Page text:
The day we've been waiting for since Mariano Rivera induced a Shane Victorino groundout to end the World Series is almost upon us and excitement isn't a strong enough word for what's going to happen on Sunday night. CC Sabathia against Josh Beckett at Fenway Park is a pretty special way to start a title defense and start a season that could unfold in one of the greatest divisional races you'll ever see.
You can make a strong argument for predicting any of the Rays, Red Sox or Yankees as the AL East champion come the end of October and an equally strong argument that they are the three best teams in all of baseball. The Yankees added Javier Vazquez to the rotation that won it all and they might have the third best starting staff in their own division. The Rays may score 800 runs and still finish light years behind the Sox and Yankees when it comes to offensive prowess.
And looming behind the three contenders are the Orioles. They are going to play 17 games against the three favorites in September, games that are likely to loom large in deciding who moves onto October and who stays home. If Adam Jones, Brian Matusz and Mtt Wieters develop as expected, those games are going to be nightmares for the big three.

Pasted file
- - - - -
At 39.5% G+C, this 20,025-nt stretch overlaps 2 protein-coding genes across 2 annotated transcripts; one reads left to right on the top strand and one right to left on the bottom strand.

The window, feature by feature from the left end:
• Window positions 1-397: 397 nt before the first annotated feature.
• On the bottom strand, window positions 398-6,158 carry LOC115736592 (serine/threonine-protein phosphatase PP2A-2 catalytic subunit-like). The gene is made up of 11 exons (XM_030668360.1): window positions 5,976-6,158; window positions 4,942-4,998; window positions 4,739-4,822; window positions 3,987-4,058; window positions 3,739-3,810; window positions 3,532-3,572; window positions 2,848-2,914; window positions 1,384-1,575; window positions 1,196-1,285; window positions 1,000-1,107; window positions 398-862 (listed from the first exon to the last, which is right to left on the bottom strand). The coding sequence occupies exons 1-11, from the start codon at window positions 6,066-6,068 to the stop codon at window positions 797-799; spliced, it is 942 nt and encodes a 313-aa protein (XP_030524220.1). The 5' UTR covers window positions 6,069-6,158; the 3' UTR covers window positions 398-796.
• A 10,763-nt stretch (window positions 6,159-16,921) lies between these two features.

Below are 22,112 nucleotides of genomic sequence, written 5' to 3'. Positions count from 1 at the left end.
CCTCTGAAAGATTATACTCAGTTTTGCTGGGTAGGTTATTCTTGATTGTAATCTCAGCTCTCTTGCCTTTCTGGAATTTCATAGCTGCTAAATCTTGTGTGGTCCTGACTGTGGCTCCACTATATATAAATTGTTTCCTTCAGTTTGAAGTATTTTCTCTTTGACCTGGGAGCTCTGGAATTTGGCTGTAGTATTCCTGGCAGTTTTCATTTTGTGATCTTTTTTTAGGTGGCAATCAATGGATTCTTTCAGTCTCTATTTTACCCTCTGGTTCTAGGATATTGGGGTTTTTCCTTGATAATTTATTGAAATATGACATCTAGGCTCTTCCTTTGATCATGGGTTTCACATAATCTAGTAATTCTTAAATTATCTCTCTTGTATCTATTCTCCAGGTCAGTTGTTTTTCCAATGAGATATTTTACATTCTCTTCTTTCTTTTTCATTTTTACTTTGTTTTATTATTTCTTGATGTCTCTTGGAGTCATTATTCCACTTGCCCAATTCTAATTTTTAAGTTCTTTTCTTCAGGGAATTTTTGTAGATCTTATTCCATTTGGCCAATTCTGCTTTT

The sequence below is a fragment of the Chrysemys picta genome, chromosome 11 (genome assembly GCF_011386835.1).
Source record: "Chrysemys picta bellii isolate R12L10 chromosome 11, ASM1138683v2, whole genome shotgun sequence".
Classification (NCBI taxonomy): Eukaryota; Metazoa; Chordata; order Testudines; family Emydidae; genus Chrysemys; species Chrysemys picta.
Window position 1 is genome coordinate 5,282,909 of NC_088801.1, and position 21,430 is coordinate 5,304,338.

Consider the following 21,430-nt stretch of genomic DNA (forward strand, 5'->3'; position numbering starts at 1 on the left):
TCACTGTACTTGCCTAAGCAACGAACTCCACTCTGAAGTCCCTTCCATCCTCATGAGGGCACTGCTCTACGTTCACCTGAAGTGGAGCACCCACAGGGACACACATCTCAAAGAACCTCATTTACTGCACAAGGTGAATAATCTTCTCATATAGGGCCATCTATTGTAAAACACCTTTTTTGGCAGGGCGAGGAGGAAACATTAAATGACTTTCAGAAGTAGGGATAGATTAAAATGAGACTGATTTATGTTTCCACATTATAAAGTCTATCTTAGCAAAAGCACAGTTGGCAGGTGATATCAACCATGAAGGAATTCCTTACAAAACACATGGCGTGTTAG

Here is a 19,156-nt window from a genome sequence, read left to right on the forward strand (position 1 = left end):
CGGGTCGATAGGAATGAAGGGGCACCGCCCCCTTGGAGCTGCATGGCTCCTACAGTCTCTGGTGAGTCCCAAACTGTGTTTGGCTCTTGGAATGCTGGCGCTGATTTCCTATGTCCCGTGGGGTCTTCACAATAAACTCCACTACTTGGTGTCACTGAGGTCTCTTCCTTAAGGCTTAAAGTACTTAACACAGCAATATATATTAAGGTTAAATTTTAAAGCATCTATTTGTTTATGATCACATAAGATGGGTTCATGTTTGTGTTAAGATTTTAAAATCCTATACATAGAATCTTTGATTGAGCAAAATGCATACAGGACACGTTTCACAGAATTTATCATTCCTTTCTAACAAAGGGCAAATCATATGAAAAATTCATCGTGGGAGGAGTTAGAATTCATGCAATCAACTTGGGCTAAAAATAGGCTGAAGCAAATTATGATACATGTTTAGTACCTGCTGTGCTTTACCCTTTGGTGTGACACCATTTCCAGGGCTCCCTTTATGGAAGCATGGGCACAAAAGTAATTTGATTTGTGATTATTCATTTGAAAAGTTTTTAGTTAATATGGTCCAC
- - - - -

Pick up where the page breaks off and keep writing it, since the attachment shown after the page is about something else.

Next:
That's getting way ahead of ourselves, though. Right now it's better just to focus on setting the stage for the year to come and pointing out a few players to keep an eye on when you aren't watching the Yankees.
In Boston, Adrian Beltre is going to be worth your attention. Theo Epstein's offseason was devoted to run prevention and no move led to more ink spilling than signing Beltre to replace 2007 hero Mike Lowell at third base. Beltre's defense is excellent, but his offense was erratic during his years in Seattle. The Green Monster has been friendly to many a right-handed bat over the years, though, and if Beltre is posting strong offensive totals the Red Sox are going to be very, very good.
The Rays have talent coming out of every orifice and, scarily, almost every one of their best players has room for improvement entering the 2010 season. B.J. Upton is one of those players and he'll be on the spot after following up a star-making 2008 postseason with a fairly dreadful 2009 season. He was hurting for much of the year, though, and has the mixture power, speed and defense that makes people drool with envy when he's plying his trade at optimal levels. If he turns in the kind of season he's capable of, the Rays are going to be even better than most people think and the Yankees are going to have a helluva fight on their hands.
Now that the table's been set, we'll clear out of the way and wish everyone Bon Appetit for the 2010 season. It should be a feast.